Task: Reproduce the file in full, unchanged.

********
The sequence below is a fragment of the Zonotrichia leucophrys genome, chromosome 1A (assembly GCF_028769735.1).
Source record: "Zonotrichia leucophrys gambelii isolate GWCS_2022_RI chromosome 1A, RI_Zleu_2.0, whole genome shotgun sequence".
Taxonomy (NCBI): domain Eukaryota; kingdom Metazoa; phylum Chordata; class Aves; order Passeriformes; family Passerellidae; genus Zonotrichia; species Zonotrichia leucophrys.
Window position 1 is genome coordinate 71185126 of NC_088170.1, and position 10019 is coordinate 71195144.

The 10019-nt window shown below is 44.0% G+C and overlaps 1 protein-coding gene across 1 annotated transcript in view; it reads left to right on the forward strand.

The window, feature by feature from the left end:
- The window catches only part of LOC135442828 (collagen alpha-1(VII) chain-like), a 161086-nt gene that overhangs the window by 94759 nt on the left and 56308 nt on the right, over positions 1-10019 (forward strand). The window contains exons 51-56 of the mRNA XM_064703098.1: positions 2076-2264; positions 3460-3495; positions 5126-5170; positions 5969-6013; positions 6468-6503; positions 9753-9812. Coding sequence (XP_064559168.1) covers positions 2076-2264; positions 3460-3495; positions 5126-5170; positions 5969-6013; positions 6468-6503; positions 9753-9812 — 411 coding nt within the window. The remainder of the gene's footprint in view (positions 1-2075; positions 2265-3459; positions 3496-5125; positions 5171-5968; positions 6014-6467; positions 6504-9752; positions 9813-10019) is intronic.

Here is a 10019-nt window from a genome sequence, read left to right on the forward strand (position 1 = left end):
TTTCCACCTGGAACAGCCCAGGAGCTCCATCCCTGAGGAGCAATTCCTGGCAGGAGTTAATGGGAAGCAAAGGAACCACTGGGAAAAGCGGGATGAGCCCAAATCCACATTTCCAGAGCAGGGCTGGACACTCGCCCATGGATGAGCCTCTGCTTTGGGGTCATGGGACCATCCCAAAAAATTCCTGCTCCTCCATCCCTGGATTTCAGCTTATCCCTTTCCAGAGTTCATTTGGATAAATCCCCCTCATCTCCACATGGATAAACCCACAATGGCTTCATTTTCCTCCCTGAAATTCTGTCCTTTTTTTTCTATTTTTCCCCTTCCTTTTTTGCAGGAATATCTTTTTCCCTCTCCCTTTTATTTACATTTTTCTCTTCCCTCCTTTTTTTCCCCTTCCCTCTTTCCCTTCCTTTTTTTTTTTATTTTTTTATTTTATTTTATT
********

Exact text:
The sequence below is a fragment of the Zonotrichia leucophrys genome, chromosome 1A (assembly GCF_028769735.1).
Source record: "Zonotrichia leucophrys gambelii isolate GWCS_2022_RI chromosome 1A, RI_Zleu_2.0, whole genome shotgun sequence".
Taxonomy (NCBI): domain Eukaryota; kingdom Metazoa; phylum Chordata; class Aves; order Passeriformes; family Passerellidae; genus Zonotrichia; species Zonotrichia leucophrys.
Window position 1 is genome coordinate 71185126 of NC_088170.1, and position 10019 is coordinate 71195144.

The 10019-nt window shown below is 44.0% G+C and overlaps 1 protein-coding gene across 1 annotated transcript in view; it reads left to right on the forward strand.

The window, feature by feature from the left end:
- The window catches only part of LOC135442828 (collagen alpha-1(VII) chain-like), a 161086-nt gene that overhangs the window by 94759 nt on the left and 56308 nt on the right, over positions 1-10019 (forward strand). The window contains exons 51-56 of the mRNA XM_064703098.1: positions 2076-2264; positions 3460-3495; positions 5126-5170; positions 5969-6013; positions 6468-6503; positions 9753-9812. Coding sequence (XP_064559168.1) covers positions 2076-2264; positions 3460-3495; positions 5126-5170; positions 5969-6013; positions 6468-6503; positions 9753-9812 — 411 coding nt within the window. The remainder of the gene's footprint in view (positions 1-2075; positions 2265-3459; positions 3496-5125; positions 5171-5968; positions 6014-6467; positions 6504-9752; positions 9813-10019) is intronic.

Here is a 10019-nt window from a genome sequence, read left to right on the forward strand (position 1 = left end):
TTTCCACCTGGAACAGCCCAGGAGCTCCATCCCTGAGGAGCAATTCCTGGCAGGAGTTAATGGGAAGCAAAGGAACCACTGGGAAAAGCGGGATGAGCCCAAATCCACATTTCCAGAGCAGGGCTGGACACTCGCCCATGGATGAGCCTCTGCTTTGGGGTCATGGGACCATCCCAAAAAATTCCTGCTCCTCCATCCCTGGATTTCAGCTTATCCCTTTCCAGAGTTCATTTGGATAAATCCCCCTCATCTCCACATGGATAAACCCACAATGGCTTCATTTTCCTCCCTGAAATTCTGTCCTTTTTTTTCTATTTTTCCCCTTCCTTTTTTGCAGGAATATCTTTTTCCCTCTCCCTTTTATTTACATTTTTCTCTTCCCTCCTTTTTTTCCCCTTCCCTCTTTCCCTTCCTTTTTTTTTTTATTTTTTTATTTTATTTTATT